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What did the Ancient Israelites Eat?

Easy Salsa

Easy Salsa

Each week I chat with Matt Swaim on the Sonrise Morning Show. This week their pledge drive is going on, so if you can contribute either monetarily or with a prayer, I hope you do so. We talked today about what people of Bible days ate in the area of the world where Jesus was born.


Meals eaten by ancient Israelites from 1000 years BC to the time of the Romans fell into 2 categories: daily and festive meals. Today we’re talking about the daily meals eaten. Was the daily diet of the ancient Israelites very plain or was it varied?


The daily diet of the ordinary ancient Israelite was mainly one of bread, cooked grains and legumes, like lentils and beans. Agricultural workers comprised the largest part of the population. Bread was eaten with every meal. Vegetables were eaten less frequently but were an important part of the daily diet. Most food was eaten fresh and in season. For instance, they drank goat and sheep’s milk mainly in the spring and summer, and also ate butter and cheese.

Figs and grapes were common fruits, and dates, pomegranates along with other fruits and nuts were eaten in season, so only occasionally.

What about meat?

Meat, usually goat and mutton, was eaten rarely and was reserved for special occasions such as celebrations, festival meals or sacrificial feasts. Game, birds, eggs and fish were also eaten, depending on availability.

Were foods dried for later use? 

It was important to dry foods in case of famine. Grapes were made into raisins and wine; olives into oil, figs, lentils and other beans were dried. Grains were stored for use throughout the year.  The typical diet was more vegetarian.

Did the whole family get involved in preparing meals?

Daily meals were prepared by women. Two daily meals were usually eaten by the family, either in the home or in the field. The first meal was eaten in the late-morning, as a break in the workday, and could include roasted grain, olives, figs or some other fruit, bread, dipped in olive oil or vinegar, or eaten with garlic, onions or radishes and water or wine.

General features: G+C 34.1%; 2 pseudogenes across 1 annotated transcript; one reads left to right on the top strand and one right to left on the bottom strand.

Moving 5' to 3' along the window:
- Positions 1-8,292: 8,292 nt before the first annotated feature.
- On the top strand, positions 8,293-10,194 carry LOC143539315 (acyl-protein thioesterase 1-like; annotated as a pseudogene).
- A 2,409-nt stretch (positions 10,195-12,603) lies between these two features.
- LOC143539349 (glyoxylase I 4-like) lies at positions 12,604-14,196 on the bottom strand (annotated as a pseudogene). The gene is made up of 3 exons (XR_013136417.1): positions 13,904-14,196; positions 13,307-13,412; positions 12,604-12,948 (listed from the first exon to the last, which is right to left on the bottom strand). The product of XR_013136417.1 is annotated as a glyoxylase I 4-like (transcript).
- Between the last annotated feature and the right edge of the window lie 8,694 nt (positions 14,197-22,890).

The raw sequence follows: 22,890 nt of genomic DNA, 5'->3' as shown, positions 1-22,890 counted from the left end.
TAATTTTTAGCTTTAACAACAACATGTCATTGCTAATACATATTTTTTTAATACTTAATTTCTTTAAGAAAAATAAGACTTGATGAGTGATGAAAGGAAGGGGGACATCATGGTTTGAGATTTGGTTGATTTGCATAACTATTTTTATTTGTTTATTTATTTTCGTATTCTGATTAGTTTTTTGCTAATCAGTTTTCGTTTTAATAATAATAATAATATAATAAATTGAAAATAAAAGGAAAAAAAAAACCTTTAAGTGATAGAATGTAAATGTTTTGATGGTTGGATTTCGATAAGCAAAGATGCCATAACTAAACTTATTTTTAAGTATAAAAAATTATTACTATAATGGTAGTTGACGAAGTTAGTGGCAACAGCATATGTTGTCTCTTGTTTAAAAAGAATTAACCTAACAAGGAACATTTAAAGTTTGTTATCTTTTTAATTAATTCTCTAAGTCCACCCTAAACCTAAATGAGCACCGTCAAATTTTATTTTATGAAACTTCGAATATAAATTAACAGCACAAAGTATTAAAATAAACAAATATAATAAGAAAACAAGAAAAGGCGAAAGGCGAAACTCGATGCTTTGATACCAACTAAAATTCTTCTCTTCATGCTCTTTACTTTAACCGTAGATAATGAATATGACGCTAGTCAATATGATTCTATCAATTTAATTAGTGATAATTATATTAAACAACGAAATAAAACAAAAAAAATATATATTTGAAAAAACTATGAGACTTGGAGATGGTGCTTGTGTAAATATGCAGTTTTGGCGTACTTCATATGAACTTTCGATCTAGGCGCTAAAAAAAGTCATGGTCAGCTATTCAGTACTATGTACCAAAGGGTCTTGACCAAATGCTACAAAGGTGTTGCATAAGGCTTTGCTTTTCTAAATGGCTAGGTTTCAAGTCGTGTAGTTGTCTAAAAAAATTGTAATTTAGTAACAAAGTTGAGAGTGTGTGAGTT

There’s another good example of this in the Book of Ruth (Ruth2:14) when she was helping out in the fields and prepared and ate food with the workers.

What about the second meal?

That was the main meal and was eaten as supper in the evening, like we do today. That meal would have included a soup or stew cooked over the fire, along with the bread, vegetables in season, cheese and fruits, in particular melons in the summer. Milk was also part of the meal.



Can you tell which ingredients in this salsa are ones eaten by ancient Israelites? (Hint – not corn, pepper  or tomatoes!)

Go to taste on ingredients here. More or less of any one thing is OK.

Mix together:

2 cans corn, drained or equivalent fresh corn, cut from cob and microwaved a minute or two.

3 cans beans, drained, rinsed and drained (I like black beans, red beans and chick peas but you can use all black)

2 bell peppers, chopped

1 bunch green onions, chopped, white and green part

4 nice tomatoes, chopped

1 large clove garlic, minced

1 generous teaspoon cumin

1 bunch Cilantro (opt)

Enough Italian dressing to season: start with a generous cup and go from there. I like the zesty Italian dressing.

Salt and pepper to taste

Why this recipe is good for you:

·      Corn – with fiber and folate, Fiber helps keep digestive system healthy and folate helps protect growing fetus against birth defects.

·      Beans – fiber, protein. Protein helps our bodies repair and make new cells.

·      Peppers – vitamins A and C, fiber. Good for our eyes, and immune system.

·      Tomatoes – with its large amount of potassium and anti-oxidants, this veggie is good for our muscles and blood pressure.

·      Cilantro – loaded with calcium for our bones, fiber and iron which helps deliver oxygen to our cells.

·      Onions – good for the heart.



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